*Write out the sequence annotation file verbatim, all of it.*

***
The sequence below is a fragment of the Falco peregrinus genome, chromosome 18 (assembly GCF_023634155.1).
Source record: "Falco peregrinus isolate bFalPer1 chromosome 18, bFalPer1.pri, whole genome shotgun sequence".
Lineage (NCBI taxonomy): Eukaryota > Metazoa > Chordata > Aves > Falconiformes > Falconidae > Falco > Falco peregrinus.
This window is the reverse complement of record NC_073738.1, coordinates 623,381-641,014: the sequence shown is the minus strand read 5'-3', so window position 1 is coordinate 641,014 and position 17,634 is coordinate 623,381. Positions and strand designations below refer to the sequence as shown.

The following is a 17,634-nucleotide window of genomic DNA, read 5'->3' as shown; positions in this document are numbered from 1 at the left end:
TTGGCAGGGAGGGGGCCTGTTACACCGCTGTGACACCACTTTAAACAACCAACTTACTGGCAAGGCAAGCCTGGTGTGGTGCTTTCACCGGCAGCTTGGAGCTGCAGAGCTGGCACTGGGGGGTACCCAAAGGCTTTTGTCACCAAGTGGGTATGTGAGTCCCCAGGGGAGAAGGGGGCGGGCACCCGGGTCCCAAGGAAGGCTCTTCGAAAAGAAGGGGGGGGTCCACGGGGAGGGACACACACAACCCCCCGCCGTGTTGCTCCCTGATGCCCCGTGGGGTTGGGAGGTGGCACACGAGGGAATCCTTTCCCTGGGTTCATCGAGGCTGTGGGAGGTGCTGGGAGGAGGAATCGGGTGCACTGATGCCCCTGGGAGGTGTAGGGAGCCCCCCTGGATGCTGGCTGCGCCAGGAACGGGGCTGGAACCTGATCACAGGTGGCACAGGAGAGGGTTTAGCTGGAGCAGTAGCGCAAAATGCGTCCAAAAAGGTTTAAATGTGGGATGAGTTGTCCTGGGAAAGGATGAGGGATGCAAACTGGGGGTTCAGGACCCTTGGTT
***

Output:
The sequence below is a fragment of the Falco peregrinus genome, chromosome 18 (assembly GCF_023634155.1).
Source record: "Falco peregrinus isolate bFalPer1 chromosome 18, bFalPer1.pri, whole genome shotgun sequence".
Lineage (NCBI taxonomy): Eukaryota > Metazoa > Chordata > Aves > Falconiformes > Falconidae > Falco > Falco peregrinus.
This window is the reverse complement of record NC_073738.1, coordinates 623,381-641,014: the sequence shown is the minus strand read 5'-3', so window position 1 is coordinate 641,014 and position 17,634 is coordinate 623,381. Positions and strand designations below refer to the sequence as shown.

The following is a 17,634-nucleotide window of genomic DNA, read 5'->3' as shown; positions in this document are numbered from 1 at the left end:
TTGGCAGGGAGGGGGCCTGTTACACCGCTGTGACACCACTTTAAACAACCAACTTACTGGCAAGGCAAGCCTGGTGTGGTGCTTTCACCGGCAGCTTGGAGCTGCAGAGCTGGCACTGGGGGGTACCCAAAGGCTTTTGTCACCAAGTGGGTATGTGAGTCCCCAGGGGAGAAGGGGGCGGGCACCCGGGTCCCAAGGAAGGCTCTTCGAAAAGAAGGGGGGGGTCCACGGGGAGGGACACACACAACCCCCCGCCGTGTTGCTCCCTGATGCCCCGTGGGGTTGGGAGGTGGCACACGAGGGAATCCTTTCCCTGGGTTCATCGAGGCTGTGGGAGGTGCTGGGAGGAGGAATCGGGTGCACTGATGCCCCTGGGAGGTGTAGGGAGCCCCCCTGGATGCTGGCTGCGCCAGGAACGGGGCTGGAACCTGATCACAGGTGGCACAGGAGAGGGTTTAGCTGGAGCAGTAGCGCAAAATGCGTCCAAAAAGGTTTAAATGTGGGATGAGTTGTCCTGGGAAAGGATGAGGGATGCAAACTGGGGGTTCAGGACCCTTGGTT